Even as Mary lay dying, the country shifted its focus to its new monarch, a cold wind change that shocked Mary’s government and even Elizabeth herself. The road between London and Hatfield, where Elizabeth was living, became packed with travelers hoping to pledge their allegiance to the younger woman or see her as she traveled to the capitol to claim her throne. Mary finally passed away on November 17, 1558 at St. James’s Palace and was interred in Westminster Abbey on December 14.

Members of the Privy Council immediately rode to Hatfield to tell Elizabeth the news. She fell to her knees and said in Latin, “This is the doing of the Lord; and it is marvellous in our eyes.”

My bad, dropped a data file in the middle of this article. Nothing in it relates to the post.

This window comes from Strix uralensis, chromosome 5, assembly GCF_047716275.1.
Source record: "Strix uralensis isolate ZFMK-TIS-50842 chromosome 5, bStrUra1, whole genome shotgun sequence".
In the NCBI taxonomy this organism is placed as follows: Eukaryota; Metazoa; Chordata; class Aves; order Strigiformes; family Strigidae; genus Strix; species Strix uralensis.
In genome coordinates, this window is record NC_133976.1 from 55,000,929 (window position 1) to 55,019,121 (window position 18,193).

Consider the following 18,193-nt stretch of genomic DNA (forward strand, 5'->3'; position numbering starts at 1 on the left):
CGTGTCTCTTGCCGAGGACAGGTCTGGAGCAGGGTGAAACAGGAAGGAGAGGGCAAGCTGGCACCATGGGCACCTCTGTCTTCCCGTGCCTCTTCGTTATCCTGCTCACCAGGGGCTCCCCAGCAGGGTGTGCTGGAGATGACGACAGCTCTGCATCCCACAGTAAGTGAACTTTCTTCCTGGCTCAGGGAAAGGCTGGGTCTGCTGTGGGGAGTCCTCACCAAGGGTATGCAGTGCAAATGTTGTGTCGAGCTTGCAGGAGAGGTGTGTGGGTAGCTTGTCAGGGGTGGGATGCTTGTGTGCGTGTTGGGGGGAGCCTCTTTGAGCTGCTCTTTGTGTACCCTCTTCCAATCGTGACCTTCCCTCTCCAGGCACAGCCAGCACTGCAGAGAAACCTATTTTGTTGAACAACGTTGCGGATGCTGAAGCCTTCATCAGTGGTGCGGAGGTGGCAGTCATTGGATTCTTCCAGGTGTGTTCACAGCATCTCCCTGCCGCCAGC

By noon Elizabeth was proclaimed queen outside the Palace of Westminster. But while mourning for Mary was tepid, so too was the response to the new queen’s accession. Elizabeth was a mostly popular figure (save with Catholics), but she was also young, unmarried and unknown at a time when England desperately needed strong leadership. As one courtier put it:

“Certainly the state of England lay now most afflicted, embroiled on the one side with the treasure exhausted; Calais … lost, to the great dishonour of the English nation; the people distracted with different opinions in religion; the Queen bare of potent friends, and strengthened with no alliance of foreign princes.”

Elizabeth arrived in London six days later and then moved to the Tower of London on November 28. The transition was an emotional one for Elizabeth had found herself in the Tower during her sister’s reign as a suspected traitor whose life hung by a thread. The experience had a deep impact on her and she would reference it decades later – her survival seen by her to be a clear sign of God’s intention for her to end up on the throne.